“The Circle” by Mauro Caviezel. Winner, Non-Professional, Architecture, Minimalism.
“Early morning long exposure shot of the ‘The Circle,' a public swimming pool at Lake Zürich.”

Total solar eclipse

“Total Solar Eclipse” by Edward Panjaitan. Winner, Non-Professional, Nature.
“The sequence of a total solar eclipse from the 2nd contact (diamond ring just before totality), totality, and just after totality (diamond ring just after totality).”

Cluster of koi and goldfish

“Passion” by Sandra Paul. Winner, Professional, Animals.

Photographers from 55 countries entered the contest, which also included a category for AI photography.

Award winning AI image

“Untitled” by Robyn Finlayson. Winner, Professional, AI.

Man with dog curled up in front of a house in Sri Lanka

“Lipton Hill” by Anton Mischenko. Winner, Non-Professional, Photojournalism.
“Sri Lanka”

Aerial view of basketball court

“Playfield” by Bragi Thor Josefsson. Winner, Professional, Architecture.

Man wearing a yellow dress standing in front of a house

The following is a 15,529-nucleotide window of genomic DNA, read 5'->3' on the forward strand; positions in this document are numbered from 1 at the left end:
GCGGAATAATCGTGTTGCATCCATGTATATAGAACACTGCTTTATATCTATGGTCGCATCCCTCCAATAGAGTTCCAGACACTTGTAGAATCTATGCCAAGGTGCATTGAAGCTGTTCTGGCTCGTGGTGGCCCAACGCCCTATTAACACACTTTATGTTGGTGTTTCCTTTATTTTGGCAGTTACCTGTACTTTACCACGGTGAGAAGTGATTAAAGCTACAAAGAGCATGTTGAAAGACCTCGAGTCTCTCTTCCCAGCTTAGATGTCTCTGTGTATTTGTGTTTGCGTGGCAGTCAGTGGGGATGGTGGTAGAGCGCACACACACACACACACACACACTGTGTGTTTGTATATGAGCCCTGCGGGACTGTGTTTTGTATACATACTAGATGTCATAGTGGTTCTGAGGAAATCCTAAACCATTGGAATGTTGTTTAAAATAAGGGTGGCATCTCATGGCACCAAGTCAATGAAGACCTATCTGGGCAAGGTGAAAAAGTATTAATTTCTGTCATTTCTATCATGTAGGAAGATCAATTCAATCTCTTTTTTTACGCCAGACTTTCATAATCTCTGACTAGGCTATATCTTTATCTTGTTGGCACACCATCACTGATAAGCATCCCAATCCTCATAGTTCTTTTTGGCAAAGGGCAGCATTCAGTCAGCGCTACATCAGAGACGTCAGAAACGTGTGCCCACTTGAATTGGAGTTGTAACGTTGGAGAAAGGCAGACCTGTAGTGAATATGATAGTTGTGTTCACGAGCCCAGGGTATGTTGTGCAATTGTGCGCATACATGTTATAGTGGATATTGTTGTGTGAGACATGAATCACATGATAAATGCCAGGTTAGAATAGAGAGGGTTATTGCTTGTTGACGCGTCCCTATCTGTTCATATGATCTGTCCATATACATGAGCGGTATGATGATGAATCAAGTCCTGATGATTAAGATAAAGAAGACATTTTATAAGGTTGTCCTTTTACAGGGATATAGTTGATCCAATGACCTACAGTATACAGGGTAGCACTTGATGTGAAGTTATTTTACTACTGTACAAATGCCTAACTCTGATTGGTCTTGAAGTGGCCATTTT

“M” by Scarlett Coten. Winner, Professional, Storytelling.
“M brings together three series that explore from the Mediterranean basin to Trump's America and France, contemporary masculinities, and the determination to express who one really is. The challenge is of introducing into the collective imagination these singular yet shared experiences.”

Blue mushrooms growing out of moss

“Sky Blue” by Robyn Finlayson. Winner, Professional, Nature.

Boat on a lake in a foggy landscape

“Morning on the River” by Proshin Vladimir. Winner, Non-Professional, Travel.

Arctic expedition in Svalbard

“Arctic Expedition” by Kari Peltola. Winner, Non-Professional, Minimalism.
“Arctic expedition in Svalbard.”

1839 Awards: Website | Facebook | Instagram

My Modern Met granted permission to feature photos by 1839 Awards.

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Jessica Stewart

Jessica Stewart is a Staff Editor and Digital Media Specialist for My Modern Met, as well as a curator and art historian. Since 2020, she is also one of the co-hosts of the My Modern Met Top Artist Podcast. She earned her MA in Renaissance Studies from University College London and now lives in Rome, Italy. She cultivated expertise in street art which led to the purchase of her photographic archive by the Treccani Italian Encyclopedia in 2014. When she’s not spending time with her three dogs, she also manages the studio of a successful street artist. In 2013, she authored the book 'Street Art Stories Roma' and most recently contributed to 'Crossroads: A Glimpse Into the Life of Alice Pasquini'. You can follow her adventures online at @romephotoblog.